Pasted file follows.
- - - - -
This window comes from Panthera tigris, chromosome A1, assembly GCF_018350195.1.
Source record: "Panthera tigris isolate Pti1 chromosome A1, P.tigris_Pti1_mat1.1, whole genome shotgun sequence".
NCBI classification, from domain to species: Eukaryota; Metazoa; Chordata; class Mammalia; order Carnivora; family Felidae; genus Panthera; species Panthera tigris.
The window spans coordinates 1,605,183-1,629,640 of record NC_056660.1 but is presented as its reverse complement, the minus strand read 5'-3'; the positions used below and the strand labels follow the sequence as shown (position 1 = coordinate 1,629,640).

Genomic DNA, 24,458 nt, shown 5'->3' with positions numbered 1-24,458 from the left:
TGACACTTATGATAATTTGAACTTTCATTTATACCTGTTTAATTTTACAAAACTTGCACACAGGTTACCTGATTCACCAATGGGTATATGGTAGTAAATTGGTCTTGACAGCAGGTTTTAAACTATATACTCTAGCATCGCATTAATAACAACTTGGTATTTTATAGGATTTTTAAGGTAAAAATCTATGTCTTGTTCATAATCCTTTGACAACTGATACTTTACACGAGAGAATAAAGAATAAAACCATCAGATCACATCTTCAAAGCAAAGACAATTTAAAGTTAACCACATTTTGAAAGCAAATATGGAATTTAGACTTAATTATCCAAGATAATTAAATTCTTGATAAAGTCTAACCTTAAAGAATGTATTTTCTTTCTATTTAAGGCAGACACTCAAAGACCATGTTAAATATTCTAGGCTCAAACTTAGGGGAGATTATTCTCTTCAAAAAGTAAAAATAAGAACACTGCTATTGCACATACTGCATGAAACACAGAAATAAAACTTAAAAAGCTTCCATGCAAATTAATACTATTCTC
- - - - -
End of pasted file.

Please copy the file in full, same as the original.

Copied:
This window comes from Panthera tigris, chromosome A1, assembly GCF_018350195.1.
Source record: "Panthera tigris isolate Pti1 chromosome A1, P.tigris_Pti1_mat1.1, whole genome shotgun sequence".
NCBI classification, from domain to species: Eukaryota; Metazoa; Chordata; class Mammalia; order Carnivora; family Felidae; genus Panthera; species Panthera tigris.
The window spans coordinates 1,605,183-1,629,640 of record NC_056660.1 but is presented as its reverse complement, the minus strand read 5'-3'; the positions used below and the strand labels follow the sequence as shown (position 1 = coordinate 1,629,640).

Genomic DNA, 24,458 nt, shown 5'->3' with positions numbered 1-24,458 from the left:
TGACACTTATGATAATTTGAACTTTCATTTATACCTGTTTAATTTTACAAAACTTGCACACAGGTTACCTGATTCACCAATGGGTATATGGTAGTAAATTGGTCTTGACAGCAGGTTTTAAACTATATACTCTAGCATCGCATTAATAACAACTTGGTATTTTATAGGATTTTTAAGGTAAAAATCTATGTCTTGTTCATAATCCTTTGACAACTGATACTTTACACGAGAGAATAAAGAATAAAACCATCAGATCACATCTTCAAAGCAAAGACAATTTAAAGTTAACCACATTTTGAAAGCAAATATGGAATTTAGACTTAATTATCCAAGATAATTAAATTCTTGATAAAGTCTAACCTTAAAGAATGTATTTTCTTTCTATTTAAGGCAGACACTCAAAGACCATGTTAAATATTCTAGGCTCAAACTTAGGGGAGATTATTCTCTTCAAAAAGTAAAAATAAGAACACTGCTATTGCACATACTGCATGAAACACAGAAATAAAACTTAAAAAGCTTCCATGCAAATTAATACTATTCTC